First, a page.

He cites as a good example of that type of person, Clarence Kelland, a national committeeman from Arizona and a highly successful writer of popular fiction, who had said publicly in an article in American Magazine that which was being said privately by many writing letters to the RNC, that the President was not behaving as a Republican, having placed in positions of power men such as Charles E. Wilson, Secretary of Defense, whom Mr. Kelland described as "stubborn to the point of arrogance". Such men, these Republicans complained, did not recognize a responsibility to the party and had made only a negligible number of jobs available to the party faithful who had worked in the trenches. The fact that the President was trying to be a bipartisan leader was, in the view of Mr. Kelland, impossible.
Mr. Childs observes that in fact what those Republicans wanted was for the President to turn back the clock to a more comfortable era, an impossibility but nevertheless resulting in their continuing hostility—mek Amurica grate agin and agin and agin!
The President's opposition to the Bricker amendment fed that emotion the more as such Republicans believed they needed to restrict the power of the President to make treaties and executive agreements to protect states' rights and ensure that treaties did not trump individual rights under the Constitution—despite the fact that the Supremacy Clause prevented any such thing from occurring, the Constitution, standing alone, being the supreme law of the land.
Mr. Childs suggests that the old-guard wing of the party would find it hard to crusade for a Republican Congress to support the President when they did not believe in supporting him, and thus would tend not to participate in the coming fall midterm elections. He finds that in the immediate weeks ahead, the program of legislation laid out by the Administration would need action in Congress for success, and a dozen or so resentful Republican Senators might absent themselves from the floor on critical votes, leading to its defeat.
He indicates that the history of American parties showed that they were a large tent under which many different types of views resided, one of the virtues of the two-party system as contrasted with the multi-party system of Europe, where coalitions had to be effected before governments could be formed in a parliamentary system.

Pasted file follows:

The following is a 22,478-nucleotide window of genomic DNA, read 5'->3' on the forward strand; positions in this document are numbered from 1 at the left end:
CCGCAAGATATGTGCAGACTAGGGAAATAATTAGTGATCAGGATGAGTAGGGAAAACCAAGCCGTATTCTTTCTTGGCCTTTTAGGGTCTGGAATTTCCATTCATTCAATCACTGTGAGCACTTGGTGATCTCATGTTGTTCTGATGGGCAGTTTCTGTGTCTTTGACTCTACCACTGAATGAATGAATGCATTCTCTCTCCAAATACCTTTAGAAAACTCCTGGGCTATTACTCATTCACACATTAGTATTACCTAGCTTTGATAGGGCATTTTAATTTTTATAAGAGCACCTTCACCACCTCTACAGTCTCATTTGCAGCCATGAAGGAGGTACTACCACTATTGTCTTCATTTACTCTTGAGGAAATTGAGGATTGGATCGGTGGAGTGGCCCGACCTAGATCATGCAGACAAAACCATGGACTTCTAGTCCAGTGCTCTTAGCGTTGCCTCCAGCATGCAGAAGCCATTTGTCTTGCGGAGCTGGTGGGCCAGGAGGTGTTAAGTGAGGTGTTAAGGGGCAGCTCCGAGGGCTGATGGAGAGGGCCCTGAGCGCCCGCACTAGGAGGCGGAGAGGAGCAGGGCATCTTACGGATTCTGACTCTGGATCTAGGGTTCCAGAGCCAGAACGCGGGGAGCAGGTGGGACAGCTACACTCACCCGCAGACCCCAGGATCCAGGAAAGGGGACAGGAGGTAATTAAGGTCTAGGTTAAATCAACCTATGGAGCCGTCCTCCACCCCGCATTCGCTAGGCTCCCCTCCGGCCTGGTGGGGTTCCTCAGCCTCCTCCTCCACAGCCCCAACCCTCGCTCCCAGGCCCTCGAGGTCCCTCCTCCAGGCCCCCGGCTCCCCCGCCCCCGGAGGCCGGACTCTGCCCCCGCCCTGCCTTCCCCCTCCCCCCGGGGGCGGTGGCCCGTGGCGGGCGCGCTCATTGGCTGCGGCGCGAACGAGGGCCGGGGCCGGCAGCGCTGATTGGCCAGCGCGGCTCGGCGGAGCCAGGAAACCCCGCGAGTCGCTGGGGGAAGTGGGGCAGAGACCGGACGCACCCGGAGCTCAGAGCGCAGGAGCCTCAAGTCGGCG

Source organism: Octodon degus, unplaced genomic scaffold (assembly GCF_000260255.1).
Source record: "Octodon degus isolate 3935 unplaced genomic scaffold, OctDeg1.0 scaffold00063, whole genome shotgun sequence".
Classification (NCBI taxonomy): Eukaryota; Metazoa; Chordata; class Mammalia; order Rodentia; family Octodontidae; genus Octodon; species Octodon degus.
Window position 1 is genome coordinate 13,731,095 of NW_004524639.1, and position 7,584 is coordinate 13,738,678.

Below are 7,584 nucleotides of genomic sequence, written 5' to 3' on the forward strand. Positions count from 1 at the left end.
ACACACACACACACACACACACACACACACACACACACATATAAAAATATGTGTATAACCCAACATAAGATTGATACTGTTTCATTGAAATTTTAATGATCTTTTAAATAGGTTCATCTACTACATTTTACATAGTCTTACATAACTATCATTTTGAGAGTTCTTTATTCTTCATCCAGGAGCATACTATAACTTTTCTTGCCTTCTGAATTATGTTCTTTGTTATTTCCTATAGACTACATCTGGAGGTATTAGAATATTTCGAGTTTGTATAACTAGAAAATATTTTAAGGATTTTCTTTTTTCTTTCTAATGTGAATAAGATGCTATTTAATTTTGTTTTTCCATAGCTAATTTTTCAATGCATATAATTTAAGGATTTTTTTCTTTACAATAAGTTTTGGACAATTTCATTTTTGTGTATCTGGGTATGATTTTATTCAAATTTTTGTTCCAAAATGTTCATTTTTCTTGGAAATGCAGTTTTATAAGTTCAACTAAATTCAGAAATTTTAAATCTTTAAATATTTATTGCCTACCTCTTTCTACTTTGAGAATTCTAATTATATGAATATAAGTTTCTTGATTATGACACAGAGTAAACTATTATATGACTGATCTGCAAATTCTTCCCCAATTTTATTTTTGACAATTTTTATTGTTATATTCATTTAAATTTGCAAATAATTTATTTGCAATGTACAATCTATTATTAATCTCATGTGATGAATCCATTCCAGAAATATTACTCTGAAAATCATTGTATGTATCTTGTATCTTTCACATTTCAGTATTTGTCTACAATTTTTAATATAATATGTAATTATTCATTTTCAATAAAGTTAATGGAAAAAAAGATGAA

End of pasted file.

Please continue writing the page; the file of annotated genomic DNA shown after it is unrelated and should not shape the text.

He also comments that because of the dissension among Democrats regarding the liberal-labor Americans for Democratic Action, which some Democrats hoped would disband, Senator Herbert Lehman of New York, in a recent speech in Boston, had warmly championed the ADA, saying it was here to stay. But opposition, plus the continuing charge of treason brought against Democratic leaders and the party itself, had done much to unite the several Democratic factions, suggesting that adversity was achieving for the Democrats what prosperity during the Roosevelt and Truman Administrations had failed to achieve.
A letter from "J. Helms" of Monroe—again not clear whether it was the famous future Senator from Monroe, presently the assistant in Washington to Senator Alton Lennon—indicates that J. R. Dean of Charlotte had a brother, J. Sim Dean, living in Union County, near Monroe, who was one of their best county commissioners and who could be elected sheriff any time he wanted to run, though he might not want to do so. The writer believes that J. R. ought be elected governor—presumably, on his pro-dog platform. He also indicates that another letter writer who had argued that the voting age should be raised to 25 rather than lowered to 18, appeared to want to return to the dark ages instead of going forward, wanted all ladies to be old enough to be old maids and all men old enough to be bachelors before allowing them the right to vote. He concludes that he would ride the Dean train.
He sounds a little too progressive to be that J. Helms.